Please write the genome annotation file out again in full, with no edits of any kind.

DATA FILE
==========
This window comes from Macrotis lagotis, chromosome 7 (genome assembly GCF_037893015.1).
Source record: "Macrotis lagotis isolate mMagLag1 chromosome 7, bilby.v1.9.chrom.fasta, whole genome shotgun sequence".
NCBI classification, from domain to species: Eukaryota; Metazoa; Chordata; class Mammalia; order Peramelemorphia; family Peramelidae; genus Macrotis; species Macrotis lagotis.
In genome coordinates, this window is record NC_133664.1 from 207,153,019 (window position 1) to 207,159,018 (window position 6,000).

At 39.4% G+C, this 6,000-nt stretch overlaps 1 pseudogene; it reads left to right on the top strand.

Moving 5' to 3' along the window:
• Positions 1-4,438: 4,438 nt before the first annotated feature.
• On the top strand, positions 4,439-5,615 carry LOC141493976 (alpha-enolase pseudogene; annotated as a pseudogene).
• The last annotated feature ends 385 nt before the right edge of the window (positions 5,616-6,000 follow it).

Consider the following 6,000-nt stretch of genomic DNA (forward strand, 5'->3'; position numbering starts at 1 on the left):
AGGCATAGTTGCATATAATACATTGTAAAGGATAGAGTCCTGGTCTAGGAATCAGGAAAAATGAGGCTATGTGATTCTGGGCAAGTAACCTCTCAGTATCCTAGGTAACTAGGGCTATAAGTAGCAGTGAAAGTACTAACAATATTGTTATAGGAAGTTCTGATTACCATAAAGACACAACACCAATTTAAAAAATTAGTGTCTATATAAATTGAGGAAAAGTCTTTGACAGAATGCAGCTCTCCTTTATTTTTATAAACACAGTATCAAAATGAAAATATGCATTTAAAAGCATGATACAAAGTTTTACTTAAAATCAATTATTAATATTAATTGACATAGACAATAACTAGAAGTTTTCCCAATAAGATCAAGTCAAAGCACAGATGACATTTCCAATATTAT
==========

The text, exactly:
This window comes from Macrotis lagotis, chromosome 7 (genome assembly GCF_037893015.1).
Source record: "Macrotis lagotis isolate mMagLag1 chromosome 7, bilby.v1.9.chrom.fasta, whole genome shotgun sequence".
NCBI classification, from domain to species: Eukaryota; Metazoa; Chordata; class Mammalia; order Peramelemorphia; family Peramelidae; genus Macrotis; species Macrotis lagotis.
In genome coordinates, this window is record NC_133664.1 from 207,153,019 (window position 1) to 207,159,018 (window position 6,000).

At 39.4% G+C, this 6,000-nt stretch overlaps 1 pseudogene; it reads left to right on the top strand.

Moving 5' to 3' along the window:
• Positions 1-4,438: 4,438 nt before the first annotated feature.
• On the top strand, positions 4,439-5,615 carry LOC141493976 (alpha-enolase pseudogene; annotated as a pseudogene).
• The last annotated feature ends 385 nt before the right edge of the window (positions 5,616-6,000 follow it).

Consider the following 6,000-nt stretch of genomic DNA (forward strand, 5'->3'; position numbering starts at 1 on the left):
AGGCATAGTTGCATATAATACATTGTAAAGGATAGAGTCCTGGTCTAGGAATCAGGAAAAATGAGGCTATGTGATTCTGGGCAAGTAACCTCTCAGTATCCTAGGTAACTAGGGCTATAAGTAGCAGTGAAAGTACTAACAATATTGTTATAGGAAGTTCTGATTACCATAAAGACACAACACCAATTTAAAAAATTAGTGTCTATATAAATTGAGGAAAAGTCTTTGACAGAATGCAGCTCTCCTTTATTTTTATAAACACAGTATCAAAATGAAAATATGCATTTAAAAGCATGATACAAAGTTTTACTTAAAATCAATTATTAATATTAATTGACATAGACAATAACTAGAAGTTTTCCCAATAAGATCAAGTCAAAGCACAGATGACATTTCCAATATTAT